The EEOC lawsuit alleged two infractions. Remember that it is important for an employer to comply with the Americans with Disabilities Act in its hiring process. In this case, the EEOC lawsuit alleged that the company refused to hire an applicant for a factory position because he was taking suboxone, a medically prescribed treatment for opioid addiction, without considering whether it affected his ability to do the job safely.
First infraction was asking the individuals to disclose, and test for the existence of, legally prescribed medications. This actions can only be done after a conditional job offer has been extended to the individual. Testing for illegal drugs can occur before a conditional job offer has occurred. We covered this in some detail in this previous blog post .
Second infraction was not properly linking the negative impact of these legal drugs on workplace safety. It did not properly define how these legal drugs would adversely impact performance of the job’s essential duties. We covered this correlation in this previous blog post.
A summary of the EEOC lawsuit is as follows:
Appalachian Wood Products, Inc. will pay $42,500 and furnish other relief to settle a federal disability discrimination lawsuit brought by the U.S. Equal Employment Opportunity Commission (EEOC).
According to the lawsuit, Appalachian Wood Products refused to hire an applicant for a factory position because he was taking suboxone, a medically prescribed treatment for opioid addiction, without considering whether it affected his ability to do the job safely. The company also unlawfully required applicants to disclose their use of medications prior to making conditional job offers. Further, the company refused to hire individuals into certain jobs or assigned them to less-desirable positions based on their answers to these illegal medical inquiries, the EEOC charged.
Refusing to hire a qualified individual because of use of prescribed medications for treatment of a disability or to prevent recurrence of a disability violates the Americans with Disabilities Act (ADA). The ADA also prohibits employers from making medical inquiries of job applicants or requiring them to submit to medical exams prior to a bona fide conditional job offer, including prohibiting any inquiries about prescribed medication use before making a job offer. The EEOC filed suit (U.S. EEOC v.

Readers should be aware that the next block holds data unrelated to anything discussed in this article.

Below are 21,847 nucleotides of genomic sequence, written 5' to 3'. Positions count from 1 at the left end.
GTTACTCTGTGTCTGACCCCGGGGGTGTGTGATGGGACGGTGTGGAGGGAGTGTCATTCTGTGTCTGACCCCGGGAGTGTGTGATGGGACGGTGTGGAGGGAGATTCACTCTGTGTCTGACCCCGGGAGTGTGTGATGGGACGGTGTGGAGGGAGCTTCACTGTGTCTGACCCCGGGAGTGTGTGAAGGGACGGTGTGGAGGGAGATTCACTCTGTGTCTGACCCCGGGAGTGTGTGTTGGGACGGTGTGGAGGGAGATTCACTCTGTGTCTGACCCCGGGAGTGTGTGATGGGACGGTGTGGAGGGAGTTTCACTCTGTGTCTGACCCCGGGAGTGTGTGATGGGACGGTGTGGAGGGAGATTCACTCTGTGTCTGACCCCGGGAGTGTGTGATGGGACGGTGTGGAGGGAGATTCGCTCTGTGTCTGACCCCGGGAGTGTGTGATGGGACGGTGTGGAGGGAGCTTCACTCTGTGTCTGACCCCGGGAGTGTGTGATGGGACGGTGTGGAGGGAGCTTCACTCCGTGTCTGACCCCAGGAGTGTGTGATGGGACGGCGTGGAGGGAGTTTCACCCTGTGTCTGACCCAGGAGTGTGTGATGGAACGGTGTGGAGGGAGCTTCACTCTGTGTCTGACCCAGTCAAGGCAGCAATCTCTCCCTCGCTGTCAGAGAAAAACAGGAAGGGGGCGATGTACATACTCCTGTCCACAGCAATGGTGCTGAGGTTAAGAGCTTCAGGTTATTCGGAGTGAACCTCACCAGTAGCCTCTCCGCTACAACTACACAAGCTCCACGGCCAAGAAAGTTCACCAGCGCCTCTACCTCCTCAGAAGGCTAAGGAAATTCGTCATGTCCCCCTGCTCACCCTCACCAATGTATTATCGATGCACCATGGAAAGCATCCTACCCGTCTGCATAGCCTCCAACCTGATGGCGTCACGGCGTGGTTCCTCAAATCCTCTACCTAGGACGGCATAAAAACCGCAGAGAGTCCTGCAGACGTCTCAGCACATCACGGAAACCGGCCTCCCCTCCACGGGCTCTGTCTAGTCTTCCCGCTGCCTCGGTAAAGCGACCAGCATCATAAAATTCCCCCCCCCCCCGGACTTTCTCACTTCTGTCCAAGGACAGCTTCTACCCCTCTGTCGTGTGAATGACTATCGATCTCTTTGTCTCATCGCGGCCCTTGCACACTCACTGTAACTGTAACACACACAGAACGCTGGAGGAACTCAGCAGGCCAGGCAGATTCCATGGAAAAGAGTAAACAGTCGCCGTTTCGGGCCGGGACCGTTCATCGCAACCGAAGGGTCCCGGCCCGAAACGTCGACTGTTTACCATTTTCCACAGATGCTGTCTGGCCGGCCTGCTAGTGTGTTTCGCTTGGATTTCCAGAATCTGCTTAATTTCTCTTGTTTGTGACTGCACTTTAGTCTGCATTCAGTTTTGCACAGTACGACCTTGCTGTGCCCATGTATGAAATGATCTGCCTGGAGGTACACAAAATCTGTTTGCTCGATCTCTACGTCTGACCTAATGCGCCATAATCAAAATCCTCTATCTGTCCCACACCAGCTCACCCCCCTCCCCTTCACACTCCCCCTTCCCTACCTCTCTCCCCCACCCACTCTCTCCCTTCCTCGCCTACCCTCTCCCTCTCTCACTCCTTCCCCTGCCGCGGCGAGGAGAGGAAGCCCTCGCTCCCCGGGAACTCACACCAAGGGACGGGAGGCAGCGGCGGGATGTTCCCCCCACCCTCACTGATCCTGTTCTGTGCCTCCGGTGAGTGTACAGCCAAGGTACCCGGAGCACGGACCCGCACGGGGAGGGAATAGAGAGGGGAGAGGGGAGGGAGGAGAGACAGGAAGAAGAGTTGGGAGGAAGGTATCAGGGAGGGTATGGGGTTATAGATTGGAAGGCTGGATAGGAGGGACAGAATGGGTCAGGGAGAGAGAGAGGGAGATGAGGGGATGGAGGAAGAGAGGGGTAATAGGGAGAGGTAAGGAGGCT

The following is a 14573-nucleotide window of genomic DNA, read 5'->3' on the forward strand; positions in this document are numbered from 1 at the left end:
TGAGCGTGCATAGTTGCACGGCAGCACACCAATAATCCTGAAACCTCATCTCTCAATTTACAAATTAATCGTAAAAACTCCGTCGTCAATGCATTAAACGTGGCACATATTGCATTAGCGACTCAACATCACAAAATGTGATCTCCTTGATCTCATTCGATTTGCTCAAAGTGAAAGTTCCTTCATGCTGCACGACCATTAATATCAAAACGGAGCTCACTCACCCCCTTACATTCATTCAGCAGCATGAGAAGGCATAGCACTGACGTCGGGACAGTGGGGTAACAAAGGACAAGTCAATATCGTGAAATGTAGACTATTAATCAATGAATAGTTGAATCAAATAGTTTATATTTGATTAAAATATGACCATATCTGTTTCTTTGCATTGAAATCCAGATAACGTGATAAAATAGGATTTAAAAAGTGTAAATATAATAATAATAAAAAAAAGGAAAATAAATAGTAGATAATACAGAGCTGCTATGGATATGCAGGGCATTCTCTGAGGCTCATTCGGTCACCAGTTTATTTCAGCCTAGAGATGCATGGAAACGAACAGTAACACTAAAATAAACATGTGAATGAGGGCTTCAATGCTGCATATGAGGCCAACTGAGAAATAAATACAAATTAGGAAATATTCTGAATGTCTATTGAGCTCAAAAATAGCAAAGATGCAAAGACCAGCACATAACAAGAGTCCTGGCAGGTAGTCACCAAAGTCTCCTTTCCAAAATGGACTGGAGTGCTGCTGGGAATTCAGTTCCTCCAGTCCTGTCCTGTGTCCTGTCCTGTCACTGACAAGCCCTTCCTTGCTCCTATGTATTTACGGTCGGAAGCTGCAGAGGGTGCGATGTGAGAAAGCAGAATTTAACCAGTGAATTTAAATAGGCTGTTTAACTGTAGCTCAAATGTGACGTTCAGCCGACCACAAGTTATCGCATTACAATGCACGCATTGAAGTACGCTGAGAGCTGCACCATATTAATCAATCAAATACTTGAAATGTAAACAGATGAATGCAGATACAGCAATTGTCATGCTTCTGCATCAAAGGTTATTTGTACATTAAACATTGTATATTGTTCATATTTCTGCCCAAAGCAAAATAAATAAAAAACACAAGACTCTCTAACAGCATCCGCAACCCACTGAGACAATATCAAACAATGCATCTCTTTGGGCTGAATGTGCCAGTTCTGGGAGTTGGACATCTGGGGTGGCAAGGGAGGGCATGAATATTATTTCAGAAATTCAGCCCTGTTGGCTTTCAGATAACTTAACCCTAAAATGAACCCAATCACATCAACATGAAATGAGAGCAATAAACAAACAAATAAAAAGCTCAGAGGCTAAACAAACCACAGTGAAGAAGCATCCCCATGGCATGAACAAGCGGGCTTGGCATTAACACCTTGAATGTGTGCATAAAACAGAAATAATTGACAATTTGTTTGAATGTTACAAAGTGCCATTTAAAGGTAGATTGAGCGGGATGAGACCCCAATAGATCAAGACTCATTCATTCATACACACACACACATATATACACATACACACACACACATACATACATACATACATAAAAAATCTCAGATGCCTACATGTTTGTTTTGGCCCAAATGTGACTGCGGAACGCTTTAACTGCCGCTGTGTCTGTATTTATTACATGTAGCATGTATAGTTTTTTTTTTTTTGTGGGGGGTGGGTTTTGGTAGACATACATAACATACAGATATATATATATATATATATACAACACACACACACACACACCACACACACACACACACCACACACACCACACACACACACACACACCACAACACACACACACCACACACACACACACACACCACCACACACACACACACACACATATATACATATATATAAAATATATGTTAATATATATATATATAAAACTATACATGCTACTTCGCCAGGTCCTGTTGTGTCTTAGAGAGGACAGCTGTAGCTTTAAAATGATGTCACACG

In addition to the $42,500 in monetary relief to two workers, the three-year consent decree resolving the suit enjoins Appalachian Wood Products from making medical inquiries or examinations before making a conditional job offer in the future. The company will also refrain from using the results of allowed post-offer medical exams in any manner that violates the ADA. Further the company is also prohibited in the future from engaging in any employment practice that unlawfully discriminates against any person in hiring or job assignments because he or she is receiving medical treatment for drug addiction. The company also agreed to refrain from engaging in retaliation.
Appalachian Wood Products will also:
- create and implement employment policies that prohibit discrimination and retaliation;
- provide training on the ADA and the employer’s legal obligations to provide a reasonable accommodation;
- report to the EEOC on how it handles any complaints of disability discrimination; and
- post a notice regarding the settlement.
James P. Randisi, President of Randisi & Associates, Inc., has since 1995 been helping employers protect their clients, workforce and reputation through implementation of employment screening and drug testing programs. Mr. Randisi can be contacted by phone at 410.494.0232 or Email: firstname.lastname@example.org or the website at www.randisiandassociates.com. This post does not constitute legal advice. Randisi & Associates, Inc. is not a law firm. Always contact competent employment legal counsel.